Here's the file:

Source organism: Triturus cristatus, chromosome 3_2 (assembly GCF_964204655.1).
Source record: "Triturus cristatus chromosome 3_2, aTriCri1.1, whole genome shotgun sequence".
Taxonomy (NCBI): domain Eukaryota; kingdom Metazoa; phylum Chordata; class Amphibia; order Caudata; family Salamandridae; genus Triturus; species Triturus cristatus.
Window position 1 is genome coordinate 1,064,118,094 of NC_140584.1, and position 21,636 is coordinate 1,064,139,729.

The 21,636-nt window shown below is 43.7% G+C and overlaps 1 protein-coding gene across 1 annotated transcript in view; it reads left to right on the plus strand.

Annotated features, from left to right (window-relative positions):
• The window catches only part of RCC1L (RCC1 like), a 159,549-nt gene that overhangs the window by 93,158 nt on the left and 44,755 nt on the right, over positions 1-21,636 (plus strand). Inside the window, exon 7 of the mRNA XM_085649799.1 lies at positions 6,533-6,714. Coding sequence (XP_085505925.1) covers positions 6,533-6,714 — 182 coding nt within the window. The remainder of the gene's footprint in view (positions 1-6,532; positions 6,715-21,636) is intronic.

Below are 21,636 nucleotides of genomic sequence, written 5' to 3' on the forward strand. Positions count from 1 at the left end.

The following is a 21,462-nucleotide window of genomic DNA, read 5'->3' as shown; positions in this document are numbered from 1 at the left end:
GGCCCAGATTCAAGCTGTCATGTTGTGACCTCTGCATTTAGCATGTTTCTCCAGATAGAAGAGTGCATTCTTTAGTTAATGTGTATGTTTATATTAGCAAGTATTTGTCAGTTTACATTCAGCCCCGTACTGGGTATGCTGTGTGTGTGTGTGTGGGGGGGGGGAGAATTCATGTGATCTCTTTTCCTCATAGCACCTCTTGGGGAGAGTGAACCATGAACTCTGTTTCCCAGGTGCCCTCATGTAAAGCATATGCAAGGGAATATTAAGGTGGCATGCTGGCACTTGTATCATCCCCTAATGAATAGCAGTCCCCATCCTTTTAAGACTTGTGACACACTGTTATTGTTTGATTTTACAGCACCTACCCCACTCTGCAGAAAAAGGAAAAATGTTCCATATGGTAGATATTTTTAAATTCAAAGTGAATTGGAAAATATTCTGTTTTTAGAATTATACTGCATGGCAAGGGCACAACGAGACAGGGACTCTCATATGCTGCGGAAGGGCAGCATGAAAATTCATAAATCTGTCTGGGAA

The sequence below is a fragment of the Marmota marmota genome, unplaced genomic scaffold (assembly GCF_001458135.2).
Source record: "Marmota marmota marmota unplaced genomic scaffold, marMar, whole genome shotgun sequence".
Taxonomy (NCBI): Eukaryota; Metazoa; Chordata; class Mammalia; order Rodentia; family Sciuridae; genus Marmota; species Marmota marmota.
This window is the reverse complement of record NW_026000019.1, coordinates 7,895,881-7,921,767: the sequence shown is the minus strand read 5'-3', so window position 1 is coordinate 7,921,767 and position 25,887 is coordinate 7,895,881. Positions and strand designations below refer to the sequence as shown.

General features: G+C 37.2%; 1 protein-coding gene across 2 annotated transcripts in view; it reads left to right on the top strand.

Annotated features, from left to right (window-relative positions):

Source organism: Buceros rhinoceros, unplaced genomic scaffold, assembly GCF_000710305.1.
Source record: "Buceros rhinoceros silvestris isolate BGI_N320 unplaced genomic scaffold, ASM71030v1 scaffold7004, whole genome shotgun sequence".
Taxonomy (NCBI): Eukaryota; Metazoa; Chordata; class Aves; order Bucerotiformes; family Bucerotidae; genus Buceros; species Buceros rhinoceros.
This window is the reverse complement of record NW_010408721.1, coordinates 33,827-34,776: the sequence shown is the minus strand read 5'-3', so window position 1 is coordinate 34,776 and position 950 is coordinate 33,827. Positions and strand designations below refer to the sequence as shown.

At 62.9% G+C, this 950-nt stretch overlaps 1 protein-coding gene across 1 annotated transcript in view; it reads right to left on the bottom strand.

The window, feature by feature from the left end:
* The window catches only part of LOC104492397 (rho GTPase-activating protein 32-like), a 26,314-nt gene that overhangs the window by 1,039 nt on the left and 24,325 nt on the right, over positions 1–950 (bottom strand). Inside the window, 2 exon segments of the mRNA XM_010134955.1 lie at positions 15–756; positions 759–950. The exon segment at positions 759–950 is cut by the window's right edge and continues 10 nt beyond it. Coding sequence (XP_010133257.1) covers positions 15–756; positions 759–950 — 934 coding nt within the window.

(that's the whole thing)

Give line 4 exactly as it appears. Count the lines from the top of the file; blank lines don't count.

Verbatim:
Window position 1 is genome coordinate 1,064,118,094 of NC_140584.1, and position 21,636 is coordinate 1,064,139,729.